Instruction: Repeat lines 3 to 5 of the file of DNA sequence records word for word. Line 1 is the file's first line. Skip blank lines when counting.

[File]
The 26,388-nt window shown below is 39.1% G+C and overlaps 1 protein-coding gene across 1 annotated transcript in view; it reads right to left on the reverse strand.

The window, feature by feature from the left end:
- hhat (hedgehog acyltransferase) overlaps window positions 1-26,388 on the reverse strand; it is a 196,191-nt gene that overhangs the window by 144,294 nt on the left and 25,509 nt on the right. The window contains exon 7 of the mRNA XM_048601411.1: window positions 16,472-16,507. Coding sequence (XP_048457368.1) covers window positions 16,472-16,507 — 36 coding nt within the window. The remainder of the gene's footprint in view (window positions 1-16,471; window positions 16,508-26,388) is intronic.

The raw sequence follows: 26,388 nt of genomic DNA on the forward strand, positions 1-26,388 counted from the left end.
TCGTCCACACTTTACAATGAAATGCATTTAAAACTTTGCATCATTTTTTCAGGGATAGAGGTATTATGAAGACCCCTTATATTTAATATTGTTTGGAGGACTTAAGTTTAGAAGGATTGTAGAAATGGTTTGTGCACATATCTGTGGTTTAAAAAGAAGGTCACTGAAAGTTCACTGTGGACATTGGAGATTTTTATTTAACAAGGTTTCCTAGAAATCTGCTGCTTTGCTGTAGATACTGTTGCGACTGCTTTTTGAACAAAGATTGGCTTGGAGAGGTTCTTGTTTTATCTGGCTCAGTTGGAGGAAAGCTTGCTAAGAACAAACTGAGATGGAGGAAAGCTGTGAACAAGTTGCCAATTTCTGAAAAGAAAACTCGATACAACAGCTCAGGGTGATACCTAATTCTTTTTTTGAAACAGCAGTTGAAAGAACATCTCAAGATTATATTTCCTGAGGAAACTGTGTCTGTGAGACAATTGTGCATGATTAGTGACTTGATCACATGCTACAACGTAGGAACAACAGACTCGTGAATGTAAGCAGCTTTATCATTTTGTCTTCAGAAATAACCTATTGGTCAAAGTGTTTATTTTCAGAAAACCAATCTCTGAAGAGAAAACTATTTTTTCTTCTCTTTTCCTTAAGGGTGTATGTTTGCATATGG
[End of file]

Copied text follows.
- hhat (hedgehog acyltransferase) overlaps window positions 1-26,388 on the reverse strand; it is a 196,191-nt gene that overhangs the window by 144,294 nt on the left and 25,509 nt on the right. The window contains exon 7 of the mRNA XM_048601411.1: window positions 16,472-16,507. Coding sequence (XP_048457368.1) covers window positions 16,472-16,507 — 36 coding nt within the window. The remainder of the gene's footprint in view (window positions 1-16,471; window positions 16,508-26,388) is intronic.

The raw sequence follows: 26,388 nt of genomic DNA on the forward strand, positions 1-26,388 counted from the left end.
TCGTCCACACTTTACAATGAAATGCATTTAAAACTTTGCATCATTTTTTCAGGGATAGAGGTATTATGAAGACCCCTTATATTTAATATTGTTTGGAGGACTTAAGTTTAGAAGGATTGTAGAAATGGTTTGTGCACATATCTGTGGTTTAAAAAGAAGGTCACTGAAAGTTCACTGTGGACATTGGAGATTTTTATTTAACAAGGTTTCCTAGAAATCTGCTGCTTTGCTGTAGATACTGTTGCGACTGCTTTTTGAACAAAGATTGGCTTGGAGAGGTTCTTGTTTTATCTGGCTCAGTTGGAGGAAAGCTTGCTAAGAACAAACTGAGATGGAGGAAAGCTGTGAACAAGTTGCCAATTTCTGAAAAGAAAACTCGATACAACAGCTCAGGGTGATACCTAATTCTTTTTTTGAAACAGCAGTTGAAAGAACATCTCAAGATTATATTTCCTGAGGAAACTGTGTCTGTGAGACAATTGTGCATGATTAGTGACTTGATCACATGCTACAACGTAGGAACAACAGACTCGTGAATGTAAGCAGCTTTATCATTTTGTCTTCAGAAATAACCTATTGGTCAAAGTGTTTATTTTCAGAAAACCAATCTCTGAAGAGAAAACTATTTTTTCTTCTCTTTTCCTTAAGGGTGTATGTTTGCATATGG